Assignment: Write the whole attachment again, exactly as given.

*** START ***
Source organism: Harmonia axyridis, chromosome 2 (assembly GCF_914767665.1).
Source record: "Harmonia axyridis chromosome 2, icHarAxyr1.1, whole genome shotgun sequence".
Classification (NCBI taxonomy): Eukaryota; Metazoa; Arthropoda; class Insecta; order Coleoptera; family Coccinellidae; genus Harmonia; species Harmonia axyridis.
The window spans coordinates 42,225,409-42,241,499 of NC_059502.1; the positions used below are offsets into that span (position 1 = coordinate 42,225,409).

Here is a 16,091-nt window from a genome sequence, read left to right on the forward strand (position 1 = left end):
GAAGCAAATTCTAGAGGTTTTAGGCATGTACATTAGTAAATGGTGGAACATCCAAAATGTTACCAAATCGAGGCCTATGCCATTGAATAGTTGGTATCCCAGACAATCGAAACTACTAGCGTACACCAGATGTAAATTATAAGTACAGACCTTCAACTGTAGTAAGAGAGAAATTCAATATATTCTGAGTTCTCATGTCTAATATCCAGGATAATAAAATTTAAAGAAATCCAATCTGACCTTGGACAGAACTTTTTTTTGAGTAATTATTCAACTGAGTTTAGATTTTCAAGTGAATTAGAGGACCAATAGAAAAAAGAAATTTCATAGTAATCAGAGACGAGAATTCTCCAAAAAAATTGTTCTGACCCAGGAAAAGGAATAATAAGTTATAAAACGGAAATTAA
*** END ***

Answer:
Source organism: Harmonia axyridis, chromosome 2 (assembly GCF_914767665.1).
Source record: "Harmonia axyridis chromosome 2, icHarAxyr1.1, whole genome shotgun sequence".
Classification (NCBI taxonomy): Eukaryota; Metazoa; Arthropoda; class Insecta; order Coleoptera; family Coccinellidae; genus Harmonia; species Harmonia axyridis.
The window spans coordinates 42,225,409-42,241,499 of NC_059502.1; the positions used below are offsets into that span (position 1 = coordinate 42,225,409).

Here is a 16,091-nt window from a genome sequence, read left to right on the forward strand (position 1 = left end):
GAAGCAAATTCTAGAGGTTTTAGGCATGTACATTAGTAAATGGTGGAACATCCAAAATGTTACCAAATCGAGGCCTATGCCATTGAATAGTTGGTATCCCAGACAATCGAAACTACTAGCGTACACCAGATGTAAATTATAAGTACAGACCTTCAACTGTAGTAAGAGAGAAATTCAATATATTCTGAGTTCTCATGTCTAATATCCAGGATAATAAAATTTAAAGAAATCCAATCTGACCTTGGACAGAACTTTTTTTTGAGTAATTATTCAACTGAGTTTAGATTTTCAAGTGAATTAGAGGACCAATAGAAAAAAGAAATTTCATAGTAATCAGAGACGAGAATTCTCCAAAAAAATTGTTCTGACCCAGGAAAAGGAATAATAAGTTATAAAACGGAAATTAA